How Do I Know What Charges Are Applied To My Account?

Each quarter, you will receive a charge statement detailing all charges against your account for that particular quarter. The statement lists the claimant's name, Social Security number, and total charges. As a base period employer, you are liable for the cost of benefits paid to your former employees through "charges" to your employer account. Benefits are charged in proportion to the percentage of total base period wages you paid. For example if you paid 100 percent of the base period wages, you would be charged 100 percent of the benefits paid. If you paid only 25 percent of the base period wages, your account would be charged for 25 percent of the benefits paid. Contributory employers are not charged in the following circumstances:
  • When benefits are paid subsequent to a claimant's re­qualification after being disqualified for voluntarily leaving his/her last employer without good cause connected with the work, or for misconduct in the course of the last work, all base period contributory employers automatically are relieved of such charges.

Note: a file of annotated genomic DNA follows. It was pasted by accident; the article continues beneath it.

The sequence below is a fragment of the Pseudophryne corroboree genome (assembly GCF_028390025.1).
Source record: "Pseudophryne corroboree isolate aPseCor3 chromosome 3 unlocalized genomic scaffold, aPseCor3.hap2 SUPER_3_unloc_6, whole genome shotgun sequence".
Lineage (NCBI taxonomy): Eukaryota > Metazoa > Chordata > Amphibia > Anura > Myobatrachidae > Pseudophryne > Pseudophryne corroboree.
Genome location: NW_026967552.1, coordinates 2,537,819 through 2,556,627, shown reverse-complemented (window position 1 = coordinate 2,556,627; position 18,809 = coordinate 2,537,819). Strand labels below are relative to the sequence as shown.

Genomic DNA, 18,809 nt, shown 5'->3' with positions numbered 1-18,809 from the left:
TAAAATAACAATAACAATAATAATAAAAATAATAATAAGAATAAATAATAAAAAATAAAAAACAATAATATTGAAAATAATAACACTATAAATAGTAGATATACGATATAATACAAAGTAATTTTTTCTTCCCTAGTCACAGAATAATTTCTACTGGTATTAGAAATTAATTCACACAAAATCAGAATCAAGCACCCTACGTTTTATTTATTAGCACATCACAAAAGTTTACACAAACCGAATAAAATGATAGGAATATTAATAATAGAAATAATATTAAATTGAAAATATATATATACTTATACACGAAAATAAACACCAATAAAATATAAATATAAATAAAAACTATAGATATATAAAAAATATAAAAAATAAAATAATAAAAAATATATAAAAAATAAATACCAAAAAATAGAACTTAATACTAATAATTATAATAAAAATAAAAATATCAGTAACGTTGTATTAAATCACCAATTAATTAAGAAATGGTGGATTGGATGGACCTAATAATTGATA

• When benefits are paid to an individual who is a continuing part­time employee of an employer other than the separating employer, the continuing contributory employer is eligible for non­charging of benefits. It is the responsibility of the continuing contributory employer to notify DOES in this case.
  • When extended benefits are paid to an individual who has exhausted regular benefits, all base period contributory employers are automatically relieved of charges for extended benefits.
  • When a benefit overpayment is established on benefits that have been charged to employers' accounts, the accounts are credited for the amount of the overpayment in the same percentage that the accounts are charged.
Non­charging does not apply to a reimbursable employer. Such employers are responsible for all benefits charged to their accounts for regular UI, and for the non­federal share of extended benefits that is charged to their accounts. Reimbursable employers only receive a credit against benefit overpayments for the amount of the overpayment that is repaid by the claimant. Charges to your account are one of the three factors that enter into the calculation of your annual tax rate (the other factors are taxes paid and total payroll). Therefore, charges could increase your tax rate. If you are a reimbursable employer, you will receive a quarterly bill (Form UC­244) accompanied by a detailed listing of each charge against your account.

The information on this page is meant to provide a general overview of the law. The laws in your state and/or city may deviate significantly from those described here. If you have specific questions related to your situation you should speak with a local attorney.

Additional Employment Law for Employees Articles

Search LawInfo's Employment Law for Employees Resources